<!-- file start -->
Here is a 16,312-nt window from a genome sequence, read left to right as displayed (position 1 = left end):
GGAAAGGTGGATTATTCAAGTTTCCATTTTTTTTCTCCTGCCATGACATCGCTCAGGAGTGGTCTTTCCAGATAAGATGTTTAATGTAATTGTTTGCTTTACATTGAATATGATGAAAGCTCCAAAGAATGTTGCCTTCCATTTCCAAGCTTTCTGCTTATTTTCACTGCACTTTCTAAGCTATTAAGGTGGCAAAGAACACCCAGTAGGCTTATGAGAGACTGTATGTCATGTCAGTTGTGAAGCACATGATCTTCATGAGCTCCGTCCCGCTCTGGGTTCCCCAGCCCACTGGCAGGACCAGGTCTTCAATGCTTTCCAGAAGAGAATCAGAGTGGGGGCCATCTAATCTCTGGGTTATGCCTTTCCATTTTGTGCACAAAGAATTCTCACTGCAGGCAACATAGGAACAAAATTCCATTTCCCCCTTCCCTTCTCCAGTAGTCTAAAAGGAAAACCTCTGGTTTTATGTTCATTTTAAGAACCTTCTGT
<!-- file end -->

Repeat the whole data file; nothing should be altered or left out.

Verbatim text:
Here is a 16,312-nt window from a genome sequence, read left to right as displayed (position 1 = left end):
GGAAAGGTGGATTATTCAAGTTTCCATTTTTTTTCTCCTGCCATGACATCGCTCAGGAGTGGTCTTTCCAGATAAGATGTTTAATGTAATTGTTTGCTTTACATTGAATATGATGAAAGCTCCAAAGAATGTTGCCTTCCATTTCCAAGCTTTCTGCTTATTTTCACTGCACTTTCTAAGCTATTAAGGTGGCAAAGAACACCCAGTAGGCTTATGAGAGACTGTATGTCATGTCAGTTGTGAAGCACATGATCTTCATGAGCTCCGTCCCGCTCTGGGTTCCCCAGCCCACTGGCAGGACCAGGTCTTCAATGCTTTCCAGAAGAGAATCAGAGTGGGGGCCATCTAATCTCTGGGTTATGCCTTTCCATTTTGTGCACAAAGAATTCTCACTGCAGGCAACATAGGAACAAAATTCCATTTCCCCCTTCCCTTCTCCAGTAGTCTAAAAGGAAAACCTCTGGTTTTATGTTCATTTTAAGAACCTTCTGT